These enchanting islands, dropped like jewels in the Mediterranean, are all too quickly dismissed by anyone on the hunt for their next summer holiday.
Ibiza and Magaluf in Majorca are forever entwined with the image of the partygoer,
Minorca reminiscent of cheap and cheerful ‘fly 'n' flop’ holidays – all very well if this is exactly the type of holiday you’re seeking, but there’s so much more to experience, if you know what to look for.
For example, did you know Ibiza, Majorca and Minorca all have a bustling city scene?
Discover more about holidays to the beautiful islands in the Balearics Find out more here.
Dalt Vila in the Old Town of Ibiza has made it on to UNESCO’s World Heritage List due to the way its layout evolved throughout the centuries to naturally incorporate the new styles of building into the design laid down by the Phoenicians, the island’s earliest settlers.
Consequently, holidaymakers to its quaint, sloping streets will be able to admire examples of Arabic, Catalan and Renaissance architecture, all melding together in harmony.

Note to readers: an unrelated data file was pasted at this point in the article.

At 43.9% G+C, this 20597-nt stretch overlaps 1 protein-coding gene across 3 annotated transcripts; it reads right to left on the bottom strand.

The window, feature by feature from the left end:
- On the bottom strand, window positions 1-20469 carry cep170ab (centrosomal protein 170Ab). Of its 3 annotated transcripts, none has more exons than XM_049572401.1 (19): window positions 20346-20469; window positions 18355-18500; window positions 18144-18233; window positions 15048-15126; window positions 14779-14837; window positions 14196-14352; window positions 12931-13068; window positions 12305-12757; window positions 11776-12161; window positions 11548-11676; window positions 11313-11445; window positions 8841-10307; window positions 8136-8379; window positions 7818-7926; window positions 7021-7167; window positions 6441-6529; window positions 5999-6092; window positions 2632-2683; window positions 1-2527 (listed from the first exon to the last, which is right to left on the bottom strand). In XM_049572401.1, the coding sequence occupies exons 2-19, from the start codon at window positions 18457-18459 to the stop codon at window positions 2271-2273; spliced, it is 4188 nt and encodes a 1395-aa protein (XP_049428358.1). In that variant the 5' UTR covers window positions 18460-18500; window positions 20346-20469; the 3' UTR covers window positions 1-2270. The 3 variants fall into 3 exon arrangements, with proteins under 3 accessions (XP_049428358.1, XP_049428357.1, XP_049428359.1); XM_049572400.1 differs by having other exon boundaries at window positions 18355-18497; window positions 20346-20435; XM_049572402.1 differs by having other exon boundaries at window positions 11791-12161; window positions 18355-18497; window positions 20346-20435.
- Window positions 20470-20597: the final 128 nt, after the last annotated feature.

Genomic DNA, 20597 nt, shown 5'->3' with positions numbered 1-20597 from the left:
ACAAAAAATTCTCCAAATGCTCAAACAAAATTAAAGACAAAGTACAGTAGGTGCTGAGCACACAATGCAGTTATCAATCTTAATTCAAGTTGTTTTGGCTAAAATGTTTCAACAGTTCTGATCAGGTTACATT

The nightlife for which Ibiza is famous for can be found here, in some degree, but during the day the ancient streets are pleasantly bustling with people of all ages, from all over the world.
Experience Ibiza from a beautiful clifftop hotel Find out more here.
Palma de Mallorca, Majorca’s lovely capital city, is a far cry from the bars of Magaluf and Palmanova; for every shop designed solely to lure in the tourists, there’s a quirky boutique, and the roads are spacious and tree-lined.
Comparisons with Spain’s vibrant city of Barcelona are inevitable; Palma de Mallorca is one of Europe’s few capital cities that boasts views of the sparkling azure waves of the Mediterranean, and like Barcelona, one of its most memorable monuments is the huge Gothic cathedral.
This imposing structure took almost 400 years to complete, and the height of its nave is only 1 metre less than Gaudi’s still-unfinished Sagrada Familia.
Exploring Majorca: read a first hand account of a Saga Holiday Creator's visit to one of the Balearics beautiful islands
Ciutadella de Menorca was the capital of Minorca until the British moved it to Mahón to take advantage of the deep natural harbour on the east of the island. An important trading centre during the middle ages, Ciutadella was invaded and decimated several times as it passed hands from the Romans to the Moors, to the Catalans and the Turks, but today most of the architecture now stems from the 17th century, and is beautifully reminiscent of Renaissance Italy.
Winding, narrow streets lead you past pretty buildings and out into spacious squares, and like Palma de Mallorca, Ciutadella has an impressive Gothic cathedral; much smaller in stature, but remarkable all the same – a description that can be applied to the rest of the island!
Read our guide to Minorca: Top ten things to do
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